Their integrated medical-dental program at KP Northwest operates in Oregon and southwest Washington where 162 dentists are employed at 21 offices (some co-located with KP medical facilities). Dentists are salaried, relieving them of the pressures of building a practice and allowing them to concentrate on quality patient care. The program has been functioning for 45 years— time to hone its strengths and measure the results of its organizing principles, which Mr. Stenzel described as “getting all of it together.” That means that each member’s electronic health record includes demographics, the complete medical history, lab tests, preventive interventions, treatments, etc., all documented with additional space for the complete dental history that includes diagnostic codes and procedures. It also means togetherness in the specialties, so that the dental offices house general dentists along with endodontists, periodontists, and other specialties, facilitating communication and collaboration. Collaboration among physician specialists and between physicians with dentists is also built into the system. The result is a high level of transparency and an intense focus on the total health of patients. What is particularly noteworthy is the degree to which the program is able to close care gaps: When a caregiver notes that a patient needs referral for a cancer screening test, blood pressure control or other health issue, the problem is discussed with the patient, annotated on the record with referrals and follow-up details and outcomes recorded. A key measure of success of that approach is an estimated annual $11.1 million reduction in future medical costs for patients with diabetes or cardiac disease who use the dental services, Mr. Stenzel said. Overall, he commented that KP patients who use both medical and dental services “weigh less, smoke less, and visit hospitals or emergency departments less often than patients who use only medical services.”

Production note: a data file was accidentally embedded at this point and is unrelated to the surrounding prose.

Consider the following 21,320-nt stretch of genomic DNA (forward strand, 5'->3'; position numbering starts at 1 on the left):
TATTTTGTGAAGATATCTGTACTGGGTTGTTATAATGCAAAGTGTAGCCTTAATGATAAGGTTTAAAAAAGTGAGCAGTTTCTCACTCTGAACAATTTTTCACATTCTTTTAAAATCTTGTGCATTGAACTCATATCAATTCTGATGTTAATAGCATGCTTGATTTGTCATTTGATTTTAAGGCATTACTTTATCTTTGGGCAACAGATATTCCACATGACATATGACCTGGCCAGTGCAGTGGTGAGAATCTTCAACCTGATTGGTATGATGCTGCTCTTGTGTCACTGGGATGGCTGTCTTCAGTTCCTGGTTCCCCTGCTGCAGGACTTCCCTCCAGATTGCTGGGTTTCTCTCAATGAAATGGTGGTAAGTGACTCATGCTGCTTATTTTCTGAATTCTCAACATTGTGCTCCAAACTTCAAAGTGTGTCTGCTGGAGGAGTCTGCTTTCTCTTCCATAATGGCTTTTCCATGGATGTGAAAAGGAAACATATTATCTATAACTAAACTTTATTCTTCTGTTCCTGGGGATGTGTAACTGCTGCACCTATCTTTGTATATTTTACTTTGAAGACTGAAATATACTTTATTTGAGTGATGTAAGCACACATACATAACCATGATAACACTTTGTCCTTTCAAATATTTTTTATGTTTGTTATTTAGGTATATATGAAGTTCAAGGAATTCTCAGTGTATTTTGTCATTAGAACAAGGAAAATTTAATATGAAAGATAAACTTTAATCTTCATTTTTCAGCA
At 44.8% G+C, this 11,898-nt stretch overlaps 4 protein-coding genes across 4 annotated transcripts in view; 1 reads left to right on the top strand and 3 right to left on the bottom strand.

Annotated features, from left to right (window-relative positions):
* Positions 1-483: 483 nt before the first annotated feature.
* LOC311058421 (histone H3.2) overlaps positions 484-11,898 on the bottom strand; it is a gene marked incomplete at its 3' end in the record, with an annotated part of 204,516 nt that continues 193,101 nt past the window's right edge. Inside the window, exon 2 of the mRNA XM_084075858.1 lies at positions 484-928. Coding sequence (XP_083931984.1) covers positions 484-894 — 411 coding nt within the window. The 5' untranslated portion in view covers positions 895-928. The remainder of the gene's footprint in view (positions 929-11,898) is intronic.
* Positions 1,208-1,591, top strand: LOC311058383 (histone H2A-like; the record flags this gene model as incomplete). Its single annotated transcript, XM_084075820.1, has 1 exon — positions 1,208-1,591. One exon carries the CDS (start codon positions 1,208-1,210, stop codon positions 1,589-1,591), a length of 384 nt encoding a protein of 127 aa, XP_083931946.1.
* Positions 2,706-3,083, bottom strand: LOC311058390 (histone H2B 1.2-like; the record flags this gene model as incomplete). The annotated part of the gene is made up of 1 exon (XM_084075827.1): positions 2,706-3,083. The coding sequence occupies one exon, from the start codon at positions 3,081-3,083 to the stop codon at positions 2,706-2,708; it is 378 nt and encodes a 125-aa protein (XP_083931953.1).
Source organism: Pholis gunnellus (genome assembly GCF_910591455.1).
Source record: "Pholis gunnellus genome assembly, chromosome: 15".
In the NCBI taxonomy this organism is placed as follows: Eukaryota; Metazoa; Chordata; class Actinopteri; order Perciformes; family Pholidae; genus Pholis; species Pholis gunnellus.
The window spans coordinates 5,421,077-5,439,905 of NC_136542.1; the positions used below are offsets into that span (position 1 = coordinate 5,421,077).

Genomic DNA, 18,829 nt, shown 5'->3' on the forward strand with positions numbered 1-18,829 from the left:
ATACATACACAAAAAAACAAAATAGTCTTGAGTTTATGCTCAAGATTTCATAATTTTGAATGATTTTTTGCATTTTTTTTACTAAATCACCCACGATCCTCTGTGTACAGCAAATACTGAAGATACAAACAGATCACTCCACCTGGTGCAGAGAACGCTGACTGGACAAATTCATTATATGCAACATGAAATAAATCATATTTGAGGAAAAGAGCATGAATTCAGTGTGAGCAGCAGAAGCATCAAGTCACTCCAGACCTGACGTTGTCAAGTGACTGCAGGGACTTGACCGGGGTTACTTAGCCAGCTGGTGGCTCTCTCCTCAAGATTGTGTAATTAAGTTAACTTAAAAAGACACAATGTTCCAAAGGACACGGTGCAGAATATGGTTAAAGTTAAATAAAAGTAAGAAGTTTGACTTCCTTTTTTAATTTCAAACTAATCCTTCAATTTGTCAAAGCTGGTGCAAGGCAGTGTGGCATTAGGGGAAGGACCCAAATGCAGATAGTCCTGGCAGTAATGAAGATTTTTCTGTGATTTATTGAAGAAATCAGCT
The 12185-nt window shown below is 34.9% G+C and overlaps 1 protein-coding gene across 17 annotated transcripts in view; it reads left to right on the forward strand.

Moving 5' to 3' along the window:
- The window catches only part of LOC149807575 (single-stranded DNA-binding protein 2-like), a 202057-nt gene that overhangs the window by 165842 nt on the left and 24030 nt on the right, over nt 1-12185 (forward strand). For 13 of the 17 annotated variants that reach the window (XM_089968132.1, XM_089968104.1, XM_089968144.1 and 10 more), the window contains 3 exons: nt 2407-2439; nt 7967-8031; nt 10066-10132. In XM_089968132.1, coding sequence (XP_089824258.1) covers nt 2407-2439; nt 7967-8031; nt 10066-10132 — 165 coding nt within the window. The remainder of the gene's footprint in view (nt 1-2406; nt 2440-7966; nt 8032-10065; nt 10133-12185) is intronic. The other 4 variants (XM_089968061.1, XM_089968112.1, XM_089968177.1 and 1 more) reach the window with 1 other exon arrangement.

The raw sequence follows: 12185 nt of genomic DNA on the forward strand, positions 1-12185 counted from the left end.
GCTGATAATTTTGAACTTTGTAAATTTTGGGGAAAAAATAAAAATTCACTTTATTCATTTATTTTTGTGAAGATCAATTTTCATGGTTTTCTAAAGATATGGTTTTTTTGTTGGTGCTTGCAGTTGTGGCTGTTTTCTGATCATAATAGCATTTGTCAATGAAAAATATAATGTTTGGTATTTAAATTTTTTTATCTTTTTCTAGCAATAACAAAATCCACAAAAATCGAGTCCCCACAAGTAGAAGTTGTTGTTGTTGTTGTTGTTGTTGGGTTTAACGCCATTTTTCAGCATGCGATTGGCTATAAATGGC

In September 2020, KP launched a second model of integrated medical and dental care insurance. Called Health 360, it represents a partnership between KP and Delta Dental of Washington state. The system is sold as a single product, with the colors and logos of the partners shown under the new name. As with KP Northwest, Health 360 aims to improve the total health of members. The system operates under a single simplified and streamlined administrative and management plan offering comprehensive and cost-effective coverage. Importantly, the plan actively promotes oral health and prevention interventions in all its messaging and offers additional dental cleanings at no extra cost to patients with diabetes or heart disease, and to women who are pregnant.